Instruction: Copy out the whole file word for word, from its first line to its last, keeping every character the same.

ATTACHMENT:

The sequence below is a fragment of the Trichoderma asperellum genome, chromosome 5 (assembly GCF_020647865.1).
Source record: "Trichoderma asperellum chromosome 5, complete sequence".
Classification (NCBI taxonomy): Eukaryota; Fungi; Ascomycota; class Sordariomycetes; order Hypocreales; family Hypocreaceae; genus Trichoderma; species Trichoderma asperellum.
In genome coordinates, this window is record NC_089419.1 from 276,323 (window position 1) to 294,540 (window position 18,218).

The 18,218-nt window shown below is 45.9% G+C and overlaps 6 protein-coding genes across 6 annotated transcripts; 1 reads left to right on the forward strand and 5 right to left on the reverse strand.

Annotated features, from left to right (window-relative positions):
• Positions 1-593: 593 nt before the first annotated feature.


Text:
The sequence below is a fragment of the Trichoderma asperellum genome, chromosome 5 (assembly GCF_020647865.1).
Source record: "Trichoderma asperellum chromosome 5, complete sequence".
Classification (NCBI taxonomy): Eukaryota; Fungi; Ascomycota; class Sordariomycetes; order Hypocreales; family Hypocreaceae; genus Trichoderma; species Trichoderma asperellum.
In genome coordinates, this window is record NC_089419.1 from 276,323 (window position 1) to 294,540 (window position 18,218).

The 18,218-nt window shown below is 45.9% G+C and overlaps 6 protein-coding genes across 6 annotated transcripts; 1 reads left to right on the forward strand and 5 right to left on the reverse strand.

Annotated features, from left to right (window-relative positions):
• Positions 1-593: 593 nt before the first annotated feature.